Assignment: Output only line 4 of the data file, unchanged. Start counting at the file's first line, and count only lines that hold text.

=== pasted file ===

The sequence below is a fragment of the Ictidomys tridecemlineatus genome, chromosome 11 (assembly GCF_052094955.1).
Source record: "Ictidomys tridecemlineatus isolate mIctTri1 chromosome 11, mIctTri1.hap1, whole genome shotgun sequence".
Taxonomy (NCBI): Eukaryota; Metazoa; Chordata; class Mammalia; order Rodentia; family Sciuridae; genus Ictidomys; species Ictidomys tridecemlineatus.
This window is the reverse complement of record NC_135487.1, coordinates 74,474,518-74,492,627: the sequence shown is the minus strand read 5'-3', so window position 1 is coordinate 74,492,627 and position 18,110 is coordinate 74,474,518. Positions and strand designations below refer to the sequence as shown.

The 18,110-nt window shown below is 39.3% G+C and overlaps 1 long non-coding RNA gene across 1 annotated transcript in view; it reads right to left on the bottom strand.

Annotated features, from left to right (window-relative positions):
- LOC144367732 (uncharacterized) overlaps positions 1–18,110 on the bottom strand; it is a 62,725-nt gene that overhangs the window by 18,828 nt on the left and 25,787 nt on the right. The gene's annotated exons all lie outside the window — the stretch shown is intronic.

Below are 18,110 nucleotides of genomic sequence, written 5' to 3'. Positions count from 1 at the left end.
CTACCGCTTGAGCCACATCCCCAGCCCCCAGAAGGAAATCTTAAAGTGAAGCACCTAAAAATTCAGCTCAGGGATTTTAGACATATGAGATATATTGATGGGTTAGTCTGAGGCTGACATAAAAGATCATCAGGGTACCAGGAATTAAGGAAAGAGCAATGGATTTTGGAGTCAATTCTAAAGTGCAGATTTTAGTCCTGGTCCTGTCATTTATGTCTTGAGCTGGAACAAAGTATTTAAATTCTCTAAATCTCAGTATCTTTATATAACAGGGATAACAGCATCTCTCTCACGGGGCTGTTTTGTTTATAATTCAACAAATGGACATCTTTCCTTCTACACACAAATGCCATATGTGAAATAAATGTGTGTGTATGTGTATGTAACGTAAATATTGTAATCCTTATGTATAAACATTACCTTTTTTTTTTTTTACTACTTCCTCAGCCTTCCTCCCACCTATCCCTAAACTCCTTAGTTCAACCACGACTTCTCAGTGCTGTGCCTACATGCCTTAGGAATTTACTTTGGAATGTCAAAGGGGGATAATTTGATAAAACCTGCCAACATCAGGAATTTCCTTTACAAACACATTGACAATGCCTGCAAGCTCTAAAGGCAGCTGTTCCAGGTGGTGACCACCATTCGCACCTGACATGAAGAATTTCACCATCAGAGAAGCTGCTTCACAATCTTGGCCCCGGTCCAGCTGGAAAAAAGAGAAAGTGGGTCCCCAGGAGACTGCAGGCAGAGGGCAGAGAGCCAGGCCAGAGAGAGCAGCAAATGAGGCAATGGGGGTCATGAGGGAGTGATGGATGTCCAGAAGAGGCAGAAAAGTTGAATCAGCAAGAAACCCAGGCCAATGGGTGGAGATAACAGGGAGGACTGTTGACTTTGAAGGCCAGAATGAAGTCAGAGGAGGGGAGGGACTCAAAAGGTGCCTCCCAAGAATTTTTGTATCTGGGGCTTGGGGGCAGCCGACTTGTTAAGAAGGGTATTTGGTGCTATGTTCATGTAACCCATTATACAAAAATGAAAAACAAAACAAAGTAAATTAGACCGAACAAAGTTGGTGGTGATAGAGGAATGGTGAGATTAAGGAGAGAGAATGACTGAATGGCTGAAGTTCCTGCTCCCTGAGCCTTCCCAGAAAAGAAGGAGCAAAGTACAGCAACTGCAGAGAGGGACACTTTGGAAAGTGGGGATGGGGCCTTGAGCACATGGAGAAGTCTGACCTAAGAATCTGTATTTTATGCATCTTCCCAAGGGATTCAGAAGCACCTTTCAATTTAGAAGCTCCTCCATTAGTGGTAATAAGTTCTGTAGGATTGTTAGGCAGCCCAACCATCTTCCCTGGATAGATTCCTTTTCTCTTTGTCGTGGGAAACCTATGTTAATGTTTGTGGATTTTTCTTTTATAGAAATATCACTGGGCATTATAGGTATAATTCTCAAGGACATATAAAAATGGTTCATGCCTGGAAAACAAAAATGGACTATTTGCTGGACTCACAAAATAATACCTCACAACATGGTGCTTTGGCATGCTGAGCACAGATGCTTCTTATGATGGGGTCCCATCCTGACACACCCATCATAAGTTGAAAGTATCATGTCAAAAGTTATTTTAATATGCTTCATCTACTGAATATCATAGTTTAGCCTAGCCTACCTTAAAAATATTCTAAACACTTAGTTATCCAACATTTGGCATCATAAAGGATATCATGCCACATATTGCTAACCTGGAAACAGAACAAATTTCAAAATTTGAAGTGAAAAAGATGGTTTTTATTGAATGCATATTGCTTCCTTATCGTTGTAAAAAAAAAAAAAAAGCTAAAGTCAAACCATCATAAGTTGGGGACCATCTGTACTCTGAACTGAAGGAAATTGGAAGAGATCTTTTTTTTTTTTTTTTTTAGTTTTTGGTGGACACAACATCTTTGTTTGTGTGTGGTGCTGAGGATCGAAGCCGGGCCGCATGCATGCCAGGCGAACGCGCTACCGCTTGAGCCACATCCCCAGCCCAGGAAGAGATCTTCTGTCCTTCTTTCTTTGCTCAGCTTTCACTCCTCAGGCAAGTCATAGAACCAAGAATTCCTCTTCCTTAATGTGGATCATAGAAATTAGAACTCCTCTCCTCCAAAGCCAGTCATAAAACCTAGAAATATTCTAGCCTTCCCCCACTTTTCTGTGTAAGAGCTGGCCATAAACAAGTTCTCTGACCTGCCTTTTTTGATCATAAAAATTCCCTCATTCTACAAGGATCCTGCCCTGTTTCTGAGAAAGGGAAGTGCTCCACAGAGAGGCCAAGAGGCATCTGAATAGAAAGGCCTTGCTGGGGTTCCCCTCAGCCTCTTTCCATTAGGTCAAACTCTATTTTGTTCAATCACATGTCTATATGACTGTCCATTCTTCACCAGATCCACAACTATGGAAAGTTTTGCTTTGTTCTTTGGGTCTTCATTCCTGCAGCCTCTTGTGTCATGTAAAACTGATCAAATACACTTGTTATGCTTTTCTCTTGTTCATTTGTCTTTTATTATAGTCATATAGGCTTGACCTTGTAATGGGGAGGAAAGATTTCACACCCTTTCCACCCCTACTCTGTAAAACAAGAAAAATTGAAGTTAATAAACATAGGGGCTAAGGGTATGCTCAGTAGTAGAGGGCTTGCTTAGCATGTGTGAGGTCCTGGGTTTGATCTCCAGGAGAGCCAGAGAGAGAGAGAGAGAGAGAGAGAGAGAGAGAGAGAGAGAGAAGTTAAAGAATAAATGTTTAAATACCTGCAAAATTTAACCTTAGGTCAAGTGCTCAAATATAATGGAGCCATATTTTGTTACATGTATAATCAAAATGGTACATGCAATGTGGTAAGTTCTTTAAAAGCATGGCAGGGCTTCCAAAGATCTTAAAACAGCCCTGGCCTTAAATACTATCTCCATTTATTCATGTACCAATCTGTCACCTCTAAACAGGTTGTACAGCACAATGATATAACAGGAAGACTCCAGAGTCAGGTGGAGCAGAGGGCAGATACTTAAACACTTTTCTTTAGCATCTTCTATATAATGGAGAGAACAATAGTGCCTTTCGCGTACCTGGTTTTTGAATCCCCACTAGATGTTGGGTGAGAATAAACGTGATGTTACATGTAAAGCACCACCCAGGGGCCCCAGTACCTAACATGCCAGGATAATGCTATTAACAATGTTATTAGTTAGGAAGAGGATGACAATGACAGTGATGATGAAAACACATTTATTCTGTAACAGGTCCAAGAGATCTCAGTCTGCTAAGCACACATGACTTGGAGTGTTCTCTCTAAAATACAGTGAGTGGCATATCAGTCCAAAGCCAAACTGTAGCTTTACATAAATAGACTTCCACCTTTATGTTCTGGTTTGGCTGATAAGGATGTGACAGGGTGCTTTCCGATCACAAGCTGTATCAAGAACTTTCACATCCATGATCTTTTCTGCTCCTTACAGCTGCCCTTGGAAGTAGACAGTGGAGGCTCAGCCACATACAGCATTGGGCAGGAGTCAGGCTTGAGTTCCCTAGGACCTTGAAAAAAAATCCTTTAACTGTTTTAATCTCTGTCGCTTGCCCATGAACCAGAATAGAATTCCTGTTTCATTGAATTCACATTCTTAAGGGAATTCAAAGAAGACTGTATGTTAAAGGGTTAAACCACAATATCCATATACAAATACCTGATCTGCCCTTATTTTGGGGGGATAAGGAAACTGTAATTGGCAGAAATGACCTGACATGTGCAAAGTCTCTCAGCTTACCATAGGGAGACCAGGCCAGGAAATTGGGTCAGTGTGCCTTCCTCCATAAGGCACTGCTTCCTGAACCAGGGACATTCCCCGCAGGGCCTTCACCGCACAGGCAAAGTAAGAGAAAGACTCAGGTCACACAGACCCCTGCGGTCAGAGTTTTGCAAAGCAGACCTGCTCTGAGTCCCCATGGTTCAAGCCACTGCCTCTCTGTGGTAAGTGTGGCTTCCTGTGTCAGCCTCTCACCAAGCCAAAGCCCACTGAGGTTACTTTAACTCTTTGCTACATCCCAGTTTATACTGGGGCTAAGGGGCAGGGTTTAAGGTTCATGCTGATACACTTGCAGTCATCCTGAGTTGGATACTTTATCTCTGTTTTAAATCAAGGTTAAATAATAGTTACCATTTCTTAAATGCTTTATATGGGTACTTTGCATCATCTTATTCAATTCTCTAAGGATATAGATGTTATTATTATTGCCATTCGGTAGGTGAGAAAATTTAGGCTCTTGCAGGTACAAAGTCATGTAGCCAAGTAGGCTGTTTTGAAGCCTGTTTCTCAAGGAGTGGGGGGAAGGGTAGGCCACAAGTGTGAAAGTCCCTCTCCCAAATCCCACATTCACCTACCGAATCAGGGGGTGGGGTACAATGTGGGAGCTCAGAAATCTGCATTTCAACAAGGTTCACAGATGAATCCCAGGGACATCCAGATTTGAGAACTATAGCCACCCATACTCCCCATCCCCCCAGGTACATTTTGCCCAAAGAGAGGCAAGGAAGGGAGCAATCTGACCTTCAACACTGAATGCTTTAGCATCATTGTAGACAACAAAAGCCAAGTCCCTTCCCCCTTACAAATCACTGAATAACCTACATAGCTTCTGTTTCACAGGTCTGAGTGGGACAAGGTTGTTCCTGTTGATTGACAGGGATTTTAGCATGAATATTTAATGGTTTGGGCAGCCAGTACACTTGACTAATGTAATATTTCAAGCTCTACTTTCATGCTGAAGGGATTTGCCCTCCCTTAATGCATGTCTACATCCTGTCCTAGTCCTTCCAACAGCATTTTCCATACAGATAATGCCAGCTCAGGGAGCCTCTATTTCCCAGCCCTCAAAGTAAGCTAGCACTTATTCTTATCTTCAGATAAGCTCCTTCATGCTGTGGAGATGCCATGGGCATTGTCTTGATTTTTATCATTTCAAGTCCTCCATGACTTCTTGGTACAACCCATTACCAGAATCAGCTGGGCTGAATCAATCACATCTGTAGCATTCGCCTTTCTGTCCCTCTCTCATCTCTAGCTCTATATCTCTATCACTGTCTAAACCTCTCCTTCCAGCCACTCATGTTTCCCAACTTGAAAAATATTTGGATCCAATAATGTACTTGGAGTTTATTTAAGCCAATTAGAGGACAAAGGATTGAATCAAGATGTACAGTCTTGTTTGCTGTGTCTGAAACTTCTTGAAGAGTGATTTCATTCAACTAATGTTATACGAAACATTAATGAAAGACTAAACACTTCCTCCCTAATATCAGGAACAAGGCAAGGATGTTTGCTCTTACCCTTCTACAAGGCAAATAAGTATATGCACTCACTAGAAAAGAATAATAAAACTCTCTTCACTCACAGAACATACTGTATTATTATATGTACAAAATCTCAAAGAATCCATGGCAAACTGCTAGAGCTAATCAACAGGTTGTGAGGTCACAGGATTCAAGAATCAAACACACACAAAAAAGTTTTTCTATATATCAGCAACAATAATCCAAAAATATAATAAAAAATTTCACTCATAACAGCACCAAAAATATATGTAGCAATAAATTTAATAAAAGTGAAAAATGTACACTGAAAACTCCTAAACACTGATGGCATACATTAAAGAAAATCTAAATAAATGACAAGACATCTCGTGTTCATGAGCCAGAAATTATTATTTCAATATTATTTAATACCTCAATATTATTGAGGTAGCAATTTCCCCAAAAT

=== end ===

This window is the reverse complement of record NC_135487.1, coordinates 74,474,518-74,492,627: the sequence shown is the minus strand read 5'-3', so window position 1 is coordinate 74,492,627 and position 18,110 is coordinate 74,474,518. Positions and strand designations below refer to the sequence as shown.